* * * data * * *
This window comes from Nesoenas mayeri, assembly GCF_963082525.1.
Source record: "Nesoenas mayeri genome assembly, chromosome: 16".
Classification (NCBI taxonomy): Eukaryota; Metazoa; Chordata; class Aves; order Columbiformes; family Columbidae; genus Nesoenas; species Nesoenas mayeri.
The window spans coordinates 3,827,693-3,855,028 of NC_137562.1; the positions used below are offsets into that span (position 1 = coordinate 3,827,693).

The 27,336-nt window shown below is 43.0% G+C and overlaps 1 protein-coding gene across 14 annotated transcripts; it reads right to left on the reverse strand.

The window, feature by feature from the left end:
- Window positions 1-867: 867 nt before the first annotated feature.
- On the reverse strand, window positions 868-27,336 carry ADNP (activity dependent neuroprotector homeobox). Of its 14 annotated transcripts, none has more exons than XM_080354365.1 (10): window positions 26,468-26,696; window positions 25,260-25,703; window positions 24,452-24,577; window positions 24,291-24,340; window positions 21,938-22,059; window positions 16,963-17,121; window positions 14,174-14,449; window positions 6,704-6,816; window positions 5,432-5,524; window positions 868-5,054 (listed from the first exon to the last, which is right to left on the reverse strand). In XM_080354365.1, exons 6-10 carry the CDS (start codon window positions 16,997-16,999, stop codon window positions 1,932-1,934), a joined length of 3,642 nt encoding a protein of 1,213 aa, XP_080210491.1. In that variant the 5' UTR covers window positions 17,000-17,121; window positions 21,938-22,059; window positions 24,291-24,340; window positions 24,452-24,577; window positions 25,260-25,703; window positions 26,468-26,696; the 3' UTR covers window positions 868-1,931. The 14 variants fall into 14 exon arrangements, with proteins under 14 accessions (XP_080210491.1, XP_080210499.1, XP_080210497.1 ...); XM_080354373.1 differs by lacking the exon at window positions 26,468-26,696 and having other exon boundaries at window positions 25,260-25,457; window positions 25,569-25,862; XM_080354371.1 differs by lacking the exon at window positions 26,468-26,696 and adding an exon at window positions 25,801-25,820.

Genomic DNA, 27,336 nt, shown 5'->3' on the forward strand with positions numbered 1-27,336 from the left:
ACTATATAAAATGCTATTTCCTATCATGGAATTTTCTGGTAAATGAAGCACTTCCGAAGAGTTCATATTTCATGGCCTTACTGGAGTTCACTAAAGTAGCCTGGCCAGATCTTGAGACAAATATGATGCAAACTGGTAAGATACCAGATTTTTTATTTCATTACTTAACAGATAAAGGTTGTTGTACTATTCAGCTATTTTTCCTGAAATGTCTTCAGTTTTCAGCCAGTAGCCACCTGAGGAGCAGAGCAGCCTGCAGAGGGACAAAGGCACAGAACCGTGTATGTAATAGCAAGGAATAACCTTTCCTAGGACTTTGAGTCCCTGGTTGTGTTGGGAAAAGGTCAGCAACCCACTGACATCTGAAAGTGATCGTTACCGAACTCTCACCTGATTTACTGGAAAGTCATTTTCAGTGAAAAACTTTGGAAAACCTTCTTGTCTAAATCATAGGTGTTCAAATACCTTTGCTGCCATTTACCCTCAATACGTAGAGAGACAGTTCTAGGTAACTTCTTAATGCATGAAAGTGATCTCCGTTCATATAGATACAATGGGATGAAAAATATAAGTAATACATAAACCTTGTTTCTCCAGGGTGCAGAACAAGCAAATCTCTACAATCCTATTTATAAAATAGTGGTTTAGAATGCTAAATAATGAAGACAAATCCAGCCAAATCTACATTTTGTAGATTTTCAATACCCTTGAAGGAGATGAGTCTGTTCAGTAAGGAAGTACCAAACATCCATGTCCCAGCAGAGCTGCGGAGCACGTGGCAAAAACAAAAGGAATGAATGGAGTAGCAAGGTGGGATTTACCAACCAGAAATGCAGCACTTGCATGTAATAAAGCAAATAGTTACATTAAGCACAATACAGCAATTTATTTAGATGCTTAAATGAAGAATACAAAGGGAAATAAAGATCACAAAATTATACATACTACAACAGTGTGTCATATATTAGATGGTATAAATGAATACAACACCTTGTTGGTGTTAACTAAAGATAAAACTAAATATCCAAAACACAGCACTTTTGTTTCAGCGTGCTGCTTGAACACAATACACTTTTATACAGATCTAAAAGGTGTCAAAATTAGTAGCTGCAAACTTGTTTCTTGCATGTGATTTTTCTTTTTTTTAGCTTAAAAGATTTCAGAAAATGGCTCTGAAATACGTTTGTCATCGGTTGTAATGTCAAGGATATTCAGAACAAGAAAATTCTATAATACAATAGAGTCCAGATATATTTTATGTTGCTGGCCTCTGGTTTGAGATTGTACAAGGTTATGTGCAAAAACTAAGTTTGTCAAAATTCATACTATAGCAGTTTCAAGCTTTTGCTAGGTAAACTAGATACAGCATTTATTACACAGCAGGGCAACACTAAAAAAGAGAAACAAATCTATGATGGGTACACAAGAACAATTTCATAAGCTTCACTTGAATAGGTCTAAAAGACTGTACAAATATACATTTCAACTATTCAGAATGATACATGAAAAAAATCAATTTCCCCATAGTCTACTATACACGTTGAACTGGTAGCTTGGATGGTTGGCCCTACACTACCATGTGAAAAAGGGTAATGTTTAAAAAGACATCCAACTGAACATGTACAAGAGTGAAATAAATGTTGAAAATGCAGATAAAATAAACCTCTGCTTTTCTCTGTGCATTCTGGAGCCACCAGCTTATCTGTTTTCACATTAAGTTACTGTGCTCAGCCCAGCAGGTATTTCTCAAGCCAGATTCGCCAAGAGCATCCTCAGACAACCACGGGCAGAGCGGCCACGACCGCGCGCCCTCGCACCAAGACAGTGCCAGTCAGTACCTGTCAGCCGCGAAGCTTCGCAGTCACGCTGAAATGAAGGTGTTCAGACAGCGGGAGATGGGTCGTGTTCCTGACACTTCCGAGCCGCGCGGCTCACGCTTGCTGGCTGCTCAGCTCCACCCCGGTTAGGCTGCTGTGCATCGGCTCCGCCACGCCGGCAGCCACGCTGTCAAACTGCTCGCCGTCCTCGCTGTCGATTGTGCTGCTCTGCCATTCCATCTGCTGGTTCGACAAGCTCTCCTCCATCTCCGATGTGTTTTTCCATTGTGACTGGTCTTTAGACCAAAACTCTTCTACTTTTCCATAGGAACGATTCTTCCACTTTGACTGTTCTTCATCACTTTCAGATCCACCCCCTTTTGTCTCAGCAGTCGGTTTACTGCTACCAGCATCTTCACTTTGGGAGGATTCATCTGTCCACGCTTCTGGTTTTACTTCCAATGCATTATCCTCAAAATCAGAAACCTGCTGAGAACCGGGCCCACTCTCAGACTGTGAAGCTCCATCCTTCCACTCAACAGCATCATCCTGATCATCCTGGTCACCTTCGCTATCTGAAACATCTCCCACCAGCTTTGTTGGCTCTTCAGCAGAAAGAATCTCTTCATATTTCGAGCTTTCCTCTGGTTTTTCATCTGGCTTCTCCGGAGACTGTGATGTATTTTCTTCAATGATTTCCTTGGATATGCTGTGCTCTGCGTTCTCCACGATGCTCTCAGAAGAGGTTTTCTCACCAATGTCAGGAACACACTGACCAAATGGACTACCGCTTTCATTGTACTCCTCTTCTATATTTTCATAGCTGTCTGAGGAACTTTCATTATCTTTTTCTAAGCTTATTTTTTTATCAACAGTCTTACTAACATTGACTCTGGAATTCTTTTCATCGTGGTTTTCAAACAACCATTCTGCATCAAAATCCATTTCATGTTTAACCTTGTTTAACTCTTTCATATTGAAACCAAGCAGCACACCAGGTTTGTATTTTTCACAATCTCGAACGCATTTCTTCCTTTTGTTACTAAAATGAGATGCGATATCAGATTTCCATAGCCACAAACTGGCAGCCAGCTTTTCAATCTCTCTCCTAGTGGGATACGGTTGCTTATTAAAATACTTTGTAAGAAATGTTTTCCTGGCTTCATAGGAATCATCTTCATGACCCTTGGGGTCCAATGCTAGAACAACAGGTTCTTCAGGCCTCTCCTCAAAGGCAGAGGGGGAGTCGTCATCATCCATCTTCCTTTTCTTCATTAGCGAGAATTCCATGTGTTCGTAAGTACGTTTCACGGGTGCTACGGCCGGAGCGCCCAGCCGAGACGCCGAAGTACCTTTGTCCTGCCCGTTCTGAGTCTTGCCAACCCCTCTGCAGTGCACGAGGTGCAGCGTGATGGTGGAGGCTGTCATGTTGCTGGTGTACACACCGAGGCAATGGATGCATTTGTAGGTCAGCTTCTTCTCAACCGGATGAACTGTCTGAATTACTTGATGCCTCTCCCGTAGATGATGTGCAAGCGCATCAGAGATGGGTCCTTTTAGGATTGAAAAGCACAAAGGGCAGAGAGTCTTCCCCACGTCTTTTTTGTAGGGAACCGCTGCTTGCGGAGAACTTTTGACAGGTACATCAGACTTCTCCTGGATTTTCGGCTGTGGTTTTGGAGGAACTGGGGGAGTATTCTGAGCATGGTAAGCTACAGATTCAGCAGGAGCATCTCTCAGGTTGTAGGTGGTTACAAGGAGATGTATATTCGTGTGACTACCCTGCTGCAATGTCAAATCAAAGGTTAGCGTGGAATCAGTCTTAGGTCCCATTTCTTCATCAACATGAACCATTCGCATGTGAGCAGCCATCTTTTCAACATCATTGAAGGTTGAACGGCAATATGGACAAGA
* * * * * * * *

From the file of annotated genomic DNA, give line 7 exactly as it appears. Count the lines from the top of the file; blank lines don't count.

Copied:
- Window positions 1-867: 867 nt before the first annotated feature.